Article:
Peter Hutton was haunted by an old photo album of his father, a publicist who had once been a merchant seaman. It was precisely his father who advised him to spend a season working at sea, something the filmmaker did intermittently during his youth to pay for art studies. That experience as a sailor would substantially mark a filmography focused on observation, on finding the origins and myths of cinema in images stripped of artifice, on discovering the enigmas and paradoxes of light, shadows and time. Died in June 2016 at the age of 72, Peter Hutton (Detroit, Michigan, 1944 – Poughkeepsie, New York, 2016) is a key name in American documentary and experimental cinema, a teacher of filmmakers, contemporary heir to the tradition of the School of the Hudson River, whose pioneer, the English-born painter Thomas Cole, so influenced John Ford’s view of the American landscape.
Hutton is dedicated to Kelly Reichardt’s latest film, First Cow, whose landscapes of Oregon also refer to the work of Cole. At the start of the film, Reichardt follows in the wake of Hutton’s cinematographic explorations of the Hudson River Valley with a shot that stops before the course of a river and a ship navigating its waters. The Filmoteca de Galicia has screened this June the three films that Hutton made about the nature of this river and the Cineteca de Madrid offers today another session to commemorate the five years of his death with two films from his first stage, Images from Asian Music (A Diary from Life 1973-1974) Y July ’71 in San Francisco, Living at Beach Street, Working at Canyon Cinema, Swimming in the Valley of the Moon, both shot in 16 millimeters, in black and white (he was colorblind and also cheaper then) and, like most of his filmography, without sound, pursuing the music that emanates from the silence of the frame and montage.
“Peter Hutton represents, perhaps better than any other filmmaker, that very cinematographic myth of origin that we traditionally associate with the brotherhood of Lumière operators,” explains Carlos Muguiro, director of the Elías Querejeta Zine Eskola study and research center and curator of the retrospective that Documenta Madrid dedicated to the director in 2010. “This myth of the foundational powerfully articulates the history of cinema and Hutton’s career. But it is also concentrated, in a strangely coherent way, other primordial, and in some cases Adamic, traditions of contemporary culture. Hutton connects with the spirit of the philosopher and theologian Ralph Emerson, the landscape heritage of Fitz Hugo Lane, Thomas Cole and the pictorial Enlightenment of the 19th century, or the initiatory experience of Ishmael de Moby Dick”.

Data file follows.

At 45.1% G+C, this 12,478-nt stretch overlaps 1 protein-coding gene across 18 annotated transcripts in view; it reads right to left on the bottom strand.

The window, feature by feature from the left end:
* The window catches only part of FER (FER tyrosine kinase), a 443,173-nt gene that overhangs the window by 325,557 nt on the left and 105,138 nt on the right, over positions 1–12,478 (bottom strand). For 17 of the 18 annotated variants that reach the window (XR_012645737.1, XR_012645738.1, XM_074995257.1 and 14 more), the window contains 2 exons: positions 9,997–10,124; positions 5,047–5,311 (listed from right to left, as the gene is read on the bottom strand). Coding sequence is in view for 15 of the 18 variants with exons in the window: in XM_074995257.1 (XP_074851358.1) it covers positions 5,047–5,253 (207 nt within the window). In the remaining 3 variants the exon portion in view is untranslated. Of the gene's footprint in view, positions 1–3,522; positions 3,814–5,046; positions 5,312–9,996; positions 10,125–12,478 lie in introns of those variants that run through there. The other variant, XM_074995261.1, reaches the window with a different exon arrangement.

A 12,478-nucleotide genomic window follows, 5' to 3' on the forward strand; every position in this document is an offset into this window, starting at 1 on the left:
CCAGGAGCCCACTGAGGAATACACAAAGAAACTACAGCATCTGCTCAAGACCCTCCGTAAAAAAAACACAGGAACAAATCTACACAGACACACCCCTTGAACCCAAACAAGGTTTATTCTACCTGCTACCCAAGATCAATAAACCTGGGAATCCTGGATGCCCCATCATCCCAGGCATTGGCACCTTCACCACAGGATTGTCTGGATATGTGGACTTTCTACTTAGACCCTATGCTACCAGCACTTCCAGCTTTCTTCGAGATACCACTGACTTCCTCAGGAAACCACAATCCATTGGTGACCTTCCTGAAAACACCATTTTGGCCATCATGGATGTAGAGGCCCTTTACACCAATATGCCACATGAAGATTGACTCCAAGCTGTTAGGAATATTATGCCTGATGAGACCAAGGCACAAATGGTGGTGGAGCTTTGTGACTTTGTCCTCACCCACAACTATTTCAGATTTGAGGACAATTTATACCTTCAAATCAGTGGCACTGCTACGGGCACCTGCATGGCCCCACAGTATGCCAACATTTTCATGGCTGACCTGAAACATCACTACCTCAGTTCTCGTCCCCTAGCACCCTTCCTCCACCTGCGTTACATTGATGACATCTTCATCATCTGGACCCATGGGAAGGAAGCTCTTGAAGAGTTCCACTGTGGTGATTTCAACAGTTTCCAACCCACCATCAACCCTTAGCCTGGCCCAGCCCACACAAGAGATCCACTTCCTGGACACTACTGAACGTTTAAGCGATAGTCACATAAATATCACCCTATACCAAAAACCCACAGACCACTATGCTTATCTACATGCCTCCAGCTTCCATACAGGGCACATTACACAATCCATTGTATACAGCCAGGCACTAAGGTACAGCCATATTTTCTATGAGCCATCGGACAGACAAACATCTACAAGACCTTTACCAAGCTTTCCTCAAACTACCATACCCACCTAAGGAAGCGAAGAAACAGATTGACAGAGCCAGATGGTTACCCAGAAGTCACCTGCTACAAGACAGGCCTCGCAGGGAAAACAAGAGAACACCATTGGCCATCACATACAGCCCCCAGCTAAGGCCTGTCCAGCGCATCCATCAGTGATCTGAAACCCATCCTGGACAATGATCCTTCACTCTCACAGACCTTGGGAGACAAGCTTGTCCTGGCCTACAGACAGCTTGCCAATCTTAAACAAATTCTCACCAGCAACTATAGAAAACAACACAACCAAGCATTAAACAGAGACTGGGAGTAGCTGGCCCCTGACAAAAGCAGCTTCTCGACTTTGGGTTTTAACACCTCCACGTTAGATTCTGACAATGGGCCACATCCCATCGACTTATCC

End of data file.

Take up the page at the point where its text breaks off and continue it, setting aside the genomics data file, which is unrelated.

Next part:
“They speak of my cinema as an avant-garde cinema, and I answer that I am rather in the rear,” said the director
“I think my work is a combination of patience, waiting and spontaneous. […] They speak of my cinema as an avant-garde cinema, and I answer that I am rather in the rear ”, affirmed the filmmaker, who in a long interview granted in that same 2010 to the film magazine Light he was describing a process of artisanal work, close to that of the painter or the photojournalist, and insisted on the importance of going out and simply stopping to look: “There is a great Wittgenstein coda that says: ‘At the end of the world, the most powerful telescope will be the human eye ”.
The cinema before the cinema
The two films that are screened this Wednesday at the Cineteca Madrid they respond to filmed diaries, notes that avoid autobiography to function as free verses of a stripped down and minimalist visual poetics. Images from Asian Music (A Diary from Life 1973-1974) collects observations of his life in Thailand, Laos and the rest of Southwest Asia and on the ship in which he was working at the time. Just 30 minutes of breathtaking beauty and mystery. On July ’71 in San Francisco, Living at Beach Street, Working at Canyon Cinema, Swimming in the Valley of the Moon, A Diary from Life the daily experiences of his life intersect in a commune hippie in the California of the sixties. There are naked bodies, strange ruins, bike rides or a skateboard race, caterpillars, ducks and a sleeping Afghan hound on a car trip. “With some of his images I have had the sensation of being before narratives that I love but in a state prior to their own existence,” says Muguiro. “The fiction before the fiction takes shape. One thinks one recognizes Billy Bitzer, Jacques Tati, Dziga Vertov or Jean Vigo, but also the miniatures and models that were used from the classic Hollywood cinema, for example in King Kong, which Peter Hutton adored ”.
A professor for more than 25 years in the Department of Film and Electronic Arts at Bard College in Annandale-on-Hudson (New York), Hutton left a huge mark among a student body that today vindicates the powerful romanticism of his work and of his figure. On his way through Madrid, a decade ago, the projector of the Círculo de Bellas Artes jammed, burning before everyone a fragment of the 16-millimeter copy. “Peter ended up climbing into the booth, dismantling and cleaning the projector and finally projecting the rest of the program himself,” Muguiro recalls. “I keep the memory of seeing him lying on the cockpit window, staring at the screen, taking charge of his film, as if he were docking a ship in the middle of the fog.”
‘Peter Hutton: Have (and stop) time’. Cineteca Madrid. Wednesday 23 at 7:30 p.m.